The villagers and the visitors

POVERTY REDUCTION AND VILLAGE DEVELOPMENT – PHOUKOOD DISTRICT, LAO PDR

REPORT ON SITE VISIT TO ANG VILLAGE – 4TH OCTOBER 2015

INTRODUCTION

Ang Village is small community of approximately 150 inhabitants located some 15Km west of Phoukood town site. Access is via a narrow, winding and extremely rough road which becomes impassable during the wet season.

In mid September of this year a torrential downpour in the hills surrounding Ang Village created flash flooding along at least two nearby water courses which caused considerable damage not only to the vegetation along the floor of those valleys, but also to rice paddies at the foot of the valleys.

Of major concern to the Villagers however, was the damage caused to their water supply infrastructure which had only been constructed as recently as 2013. The catchment weir had been completed silted up with sand, gravel and rocks up to 1m in diameter. Fortunately the headworks tank was still intact although the lids had been washed away and the tank chambers had also been silted up. As could be expected the 63mm diameter supply pipe suffered the most damage being broken in several places and tangled spaghetti like mess amongst the storm debris in others.

 

MiVAC INVOLVEMENT

A request for assistance from MiVAC came from Mr Syamphay of PDPHD Water Section during the final week of September, and a site visit was arranged for Monday 5th October. This inspection happened to coincide with the visit of Peter Perry (and his brother Ivan) to Phonsavan who were able to accompany Moua, Syamphay and Terry Moore on the trip.

The extent of the damage was obvious even before we ventured by foot for 1.5Km along the floor of the valley to the catchment weir. Large trees, boulders and tangled branches were strewn all along the valley floor and tons of finer silt had buried the rice paddies at the foot of the valley.

It was also immediately obvious that these people were in dire need of help. The water supply had been reduced to a collection of temporary hose and small diameter pipes – but of major concern to the villagers was that the school had lost its water supply completely.

 

OUTCOMES

A number of villagers had accompanied us on the trek up into the valley, and they were quick to point out the extent of the damage along the way. Surprisingly, their request wasn’t for MiVAC to physically rebuild what they had lost, but only for financial assistance to purchase repair materials such as pipe, cement and reinforcing steel. They simply did not have sufficient funds themselves.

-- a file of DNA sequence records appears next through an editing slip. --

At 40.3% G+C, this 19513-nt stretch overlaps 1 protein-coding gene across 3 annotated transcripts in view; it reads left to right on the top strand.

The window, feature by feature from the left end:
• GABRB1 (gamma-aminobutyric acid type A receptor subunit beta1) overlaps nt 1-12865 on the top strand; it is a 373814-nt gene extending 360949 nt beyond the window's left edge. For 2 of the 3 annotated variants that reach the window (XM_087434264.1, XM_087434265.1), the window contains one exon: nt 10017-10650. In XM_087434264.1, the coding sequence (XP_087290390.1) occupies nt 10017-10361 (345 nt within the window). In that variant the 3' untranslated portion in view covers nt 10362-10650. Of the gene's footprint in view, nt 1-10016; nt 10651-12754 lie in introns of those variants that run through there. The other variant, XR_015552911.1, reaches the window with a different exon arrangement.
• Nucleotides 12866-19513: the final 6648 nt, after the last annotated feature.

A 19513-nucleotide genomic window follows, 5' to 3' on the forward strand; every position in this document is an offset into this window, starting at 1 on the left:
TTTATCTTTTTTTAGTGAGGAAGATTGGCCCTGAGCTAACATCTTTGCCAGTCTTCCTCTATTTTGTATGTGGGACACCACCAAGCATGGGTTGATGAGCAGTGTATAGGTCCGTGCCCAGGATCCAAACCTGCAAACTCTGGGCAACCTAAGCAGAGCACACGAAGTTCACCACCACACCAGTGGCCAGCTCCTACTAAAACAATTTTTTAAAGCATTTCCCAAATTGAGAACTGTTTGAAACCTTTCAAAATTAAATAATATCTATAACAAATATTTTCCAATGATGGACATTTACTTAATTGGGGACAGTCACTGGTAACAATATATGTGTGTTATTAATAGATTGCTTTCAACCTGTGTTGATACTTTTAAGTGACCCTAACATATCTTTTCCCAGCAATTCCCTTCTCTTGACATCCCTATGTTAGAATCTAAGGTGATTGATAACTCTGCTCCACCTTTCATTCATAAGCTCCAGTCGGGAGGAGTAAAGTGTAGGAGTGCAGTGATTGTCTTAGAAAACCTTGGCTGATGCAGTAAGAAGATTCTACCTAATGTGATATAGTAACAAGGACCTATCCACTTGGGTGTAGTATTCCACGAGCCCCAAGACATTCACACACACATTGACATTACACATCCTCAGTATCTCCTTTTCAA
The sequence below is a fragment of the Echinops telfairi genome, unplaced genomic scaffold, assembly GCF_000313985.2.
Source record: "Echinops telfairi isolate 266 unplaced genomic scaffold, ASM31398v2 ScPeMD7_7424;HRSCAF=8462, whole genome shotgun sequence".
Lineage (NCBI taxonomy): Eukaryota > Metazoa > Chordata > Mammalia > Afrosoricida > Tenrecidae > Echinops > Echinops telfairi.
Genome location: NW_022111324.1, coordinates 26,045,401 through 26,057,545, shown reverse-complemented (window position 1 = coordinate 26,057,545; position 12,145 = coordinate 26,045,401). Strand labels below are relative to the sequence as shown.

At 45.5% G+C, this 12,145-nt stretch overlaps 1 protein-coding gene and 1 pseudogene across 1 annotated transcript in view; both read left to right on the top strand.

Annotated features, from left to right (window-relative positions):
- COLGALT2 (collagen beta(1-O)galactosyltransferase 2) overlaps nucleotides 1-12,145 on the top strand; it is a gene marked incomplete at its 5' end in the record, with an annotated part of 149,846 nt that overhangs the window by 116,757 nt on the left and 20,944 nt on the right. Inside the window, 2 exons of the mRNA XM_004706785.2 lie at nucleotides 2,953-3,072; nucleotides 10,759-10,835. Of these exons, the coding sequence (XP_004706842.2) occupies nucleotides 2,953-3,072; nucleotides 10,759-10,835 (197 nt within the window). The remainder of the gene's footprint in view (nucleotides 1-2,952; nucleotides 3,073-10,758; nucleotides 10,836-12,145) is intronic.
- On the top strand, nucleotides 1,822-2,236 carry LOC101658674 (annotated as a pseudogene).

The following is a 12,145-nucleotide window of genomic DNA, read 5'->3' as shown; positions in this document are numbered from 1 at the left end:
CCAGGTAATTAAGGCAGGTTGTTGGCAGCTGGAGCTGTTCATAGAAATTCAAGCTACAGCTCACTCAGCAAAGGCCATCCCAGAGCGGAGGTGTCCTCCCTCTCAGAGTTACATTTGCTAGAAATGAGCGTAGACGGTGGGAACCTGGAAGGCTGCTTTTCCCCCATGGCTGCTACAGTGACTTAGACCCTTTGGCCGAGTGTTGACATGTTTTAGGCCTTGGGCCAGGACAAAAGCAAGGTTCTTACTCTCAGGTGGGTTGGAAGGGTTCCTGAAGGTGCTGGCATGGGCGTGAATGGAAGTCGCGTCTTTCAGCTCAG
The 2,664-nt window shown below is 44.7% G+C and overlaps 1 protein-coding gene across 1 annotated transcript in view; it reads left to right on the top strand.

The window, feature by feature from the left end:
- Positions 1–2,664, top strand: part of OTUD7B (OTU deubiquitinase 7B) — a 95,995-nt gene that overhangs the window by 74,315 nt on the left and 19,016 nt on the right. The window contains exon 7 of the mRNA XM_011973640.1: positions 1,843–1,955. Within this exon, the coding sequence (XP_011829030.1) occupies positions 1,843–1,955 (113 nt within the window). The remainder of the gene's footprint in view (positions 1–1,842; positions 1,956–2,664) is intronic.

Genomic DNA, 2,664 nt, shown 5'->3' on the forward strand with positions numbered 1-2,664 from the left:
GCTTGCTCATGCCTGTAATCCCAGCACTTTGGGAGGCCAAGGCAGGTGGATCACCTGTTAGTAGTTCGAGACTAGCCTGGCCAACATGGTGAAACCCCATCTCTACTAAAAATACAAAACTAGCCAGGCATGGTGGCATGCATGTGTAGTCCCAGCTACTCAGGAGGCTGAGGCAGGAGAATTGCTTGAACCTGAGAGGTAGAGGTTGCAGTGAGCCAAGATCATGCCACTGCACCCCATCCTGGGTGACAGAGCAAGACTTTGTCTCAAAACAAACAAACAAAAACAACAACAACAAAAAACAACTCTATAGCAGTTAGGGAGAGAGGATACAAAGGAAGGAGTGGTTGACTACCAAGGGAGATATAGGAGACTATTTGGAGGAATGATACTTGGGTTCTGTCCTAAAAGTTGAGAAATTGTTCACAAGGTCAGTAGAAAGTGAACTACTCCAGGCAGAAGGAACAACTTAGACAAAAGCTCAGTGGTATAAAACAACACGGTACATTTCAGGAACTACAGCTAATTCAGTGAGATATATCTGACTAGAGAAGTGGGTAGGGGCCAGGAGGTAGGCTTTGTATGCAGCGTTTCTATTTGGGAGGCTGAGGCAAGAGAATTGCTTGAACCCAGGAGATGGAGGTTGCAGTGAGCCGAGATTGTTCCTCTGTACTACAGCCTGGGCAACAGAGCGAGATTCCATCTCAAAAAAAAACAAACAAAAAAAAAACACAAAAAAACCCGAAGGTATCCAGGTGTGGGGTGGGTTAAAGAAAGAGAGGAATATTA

When they further explained that they would travel to Phonsavan to pick up and transport the materials themselves, the decision to assist them became a “no brainer”.

It was fortunate also, that the MiVAC Chairman was on hand to immediately authorize the funding which rather surprisingly, only amounted to approx. $2000! This amount seemed paltry in comparison to the significant impact this event was having on their lives.

To witness the relief and joy from the villagers on learning that yes, we would assist them immediately, is a once in a lifetime experience. As you all know, these are proud, humble, hard working people not normally driven to asking for help. But to ask and receive in the space of a couple of hours was an outcome way beyond their wildest dreams.

Our reward was an impromptu lunch of (freshly slain) chicken and vegetable soup, sticky rice and whisky lao lao toasts! Not to mention the smiles and the handshakes.

 

angvillage1

 

angvillage2Buried rice paddies

angvillage3Some of the flood debris

angvillage4The headworks tank, minus lids

angvillage5The buried weir (in the foreground)

angvillage6Pipes and debris!

angvillage7The villagers and the visitors

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